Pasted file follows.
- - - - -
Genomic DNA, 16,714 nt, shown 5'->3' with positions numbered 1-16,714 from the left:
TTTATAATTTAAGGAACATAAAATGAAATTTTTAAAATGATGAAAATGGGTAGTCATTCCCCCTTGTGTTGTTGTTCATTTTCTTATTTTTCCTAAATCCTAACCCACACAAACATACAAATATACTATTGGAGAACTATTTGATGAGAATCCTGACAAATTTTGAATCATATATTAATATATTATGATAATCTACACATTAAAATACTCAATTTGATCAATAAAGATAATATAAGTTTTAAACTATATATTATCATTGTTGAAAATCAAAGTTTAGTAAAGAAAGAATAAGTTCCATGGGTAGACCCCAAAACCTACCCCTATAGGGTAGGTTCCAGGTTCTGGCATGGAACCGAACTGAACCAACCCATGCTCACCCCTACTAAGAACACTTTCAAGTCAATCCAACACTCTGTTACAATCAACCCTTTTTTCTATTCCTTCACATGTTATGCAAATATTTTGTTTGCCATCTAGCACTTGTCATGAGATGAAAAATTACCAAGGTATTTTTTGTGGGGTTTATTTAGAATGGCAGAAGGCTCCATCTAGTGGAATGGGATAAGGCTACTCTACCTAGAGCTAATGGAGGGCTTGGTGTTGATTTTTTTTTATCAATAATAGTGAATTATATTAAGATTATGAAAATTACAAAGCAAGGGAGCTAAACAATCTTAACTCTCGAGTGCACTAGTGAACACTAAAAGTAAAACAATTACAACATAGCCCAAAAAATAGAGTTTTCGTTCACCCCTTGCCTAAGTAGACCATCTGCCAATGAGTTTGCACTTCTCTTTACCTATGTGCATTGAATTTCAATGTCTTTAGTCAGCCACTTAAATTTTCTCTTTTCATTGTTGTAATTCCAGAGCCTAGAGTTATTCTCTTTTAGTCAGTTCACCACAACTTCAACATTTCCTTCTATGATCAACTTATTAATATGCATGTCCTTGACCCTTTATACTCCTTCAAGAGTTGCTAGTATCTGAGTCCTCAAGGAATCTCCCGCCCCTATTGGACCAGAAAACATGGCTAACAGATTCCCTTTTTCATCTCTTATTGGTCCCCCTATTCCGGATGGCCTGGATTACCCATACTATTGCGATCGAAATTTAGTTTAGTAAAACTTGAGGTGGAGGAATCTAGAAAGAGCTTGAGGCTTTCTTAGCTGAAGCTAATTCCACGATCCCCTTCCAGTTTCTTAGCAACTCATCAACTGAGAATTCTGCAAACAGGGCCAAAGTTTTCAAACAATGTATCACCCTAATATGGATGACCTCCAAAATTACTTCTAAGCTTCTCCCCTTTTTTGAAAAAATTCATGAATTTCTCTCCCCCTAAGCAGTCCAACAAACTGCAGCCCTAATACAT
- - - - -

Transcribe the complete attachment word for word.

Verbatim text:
Genomic DNA, 16,714 nt, shown 5'->3' with positions numbered 1-16,714 from the left:
TTTATAATTTAAGGAACATAAAATGAAATTTTTAAAATGATGAAAATGGGTAGTCATTCCCCCTTGTGTTGTTGTTCATTTTCTTATTTTTCCTAAATCCTAACCCACACAAACATACAAATATACTATTGGAGAACTATTTGATGAGAATCCTGACAAATTTTGAATCATATATTAATATATTATGATAATCTACACATTAAAATACTCAATTTGATCAATAAAGATAATATAAGTTTTAAACTATATATTATCATTGTTGAAAATCAAAGTTTAGTAAAGAAAGAATAAGTTCCATGGGTAGACCCCAAAACCTACCCCTATAGGGTAGGTTCCAGGTTCTGGCATGGAACCGAACTGAACCAACCCATGCTCACCCCTACTAAGAACACTTTCAAGTCAATCCAACACTCTGTTACAATCAACCCTTTTTTCTATTCCTTCACATGTTATGCAAATATTTTGTTTGCCATCTAGCACTTGTCATGAGATGAAAAATTACCAAGGTATTTTTTGTGGGGTTTATTTAGAATGGCAGAAGGCTCCATCTAGTGGAATGGGATAAGGCTACTCTACCTAGAGCTAATGGAGGGCTTGGTGTTGATTTTTTTTTATCAATAATAGTGAATTATATTAAGATTATGAAAATTACAAAGCAAGGGAGCTAAACAATCTTAACTCTCGAGTGCACTAGTGAACACTAAAAGTAAAACAATTACAACATAGCCCAAAAAATAGAGTTTTCGTTCACCCCTTGCCTAAGTAGACCATCTGCCAATGAGTTTGCACTTCTCTTTACCTATGTGCATTGAATTTCAATGTCTTTAGTCAGCCACTTAAATTTTCTCTTTTCATTGTTGTAATTCCAGAGCCTAGAGTTATTCTCTTTTAGTCAGTTCACCACAACTTCAACATTTCCTTCTATGATCAACTTATTAATATGCATGTCCTTGACCCTTTATACTCCTTCAAGAGTTGCTAGTATCTGAGTCCTCAAGGAATCTCCCGCCCCTATTGGACCAGAAAACATGGCTAACAGATTCCCTTTTTCATCTCTTATTGGTCCCCCTATTCCGGATGGCCTGGATTACCCATACTATTGCGATCGAAATTTAGTTTAGTAAAACTTGAGGTGGAGGAATCTAGAAAGAGCTTGAGGCTTTCTTAGCTGAAGCTAATTCCACGATCCCCTTCCAGTTTCTTAGCAACTCATCAACTGAGAATTCTGCAAACAGGGCCAAAGTTTTCAAACAATGTATCACCCTAATATGGATGACCTCCAAAATTACTTCTAAGCTTCTCCCCTTTTTTGAAAAAATTCATGAATTTCTCTCCCCCTAAGCAGTCCAACAAACTGCAGCCCTAATACAT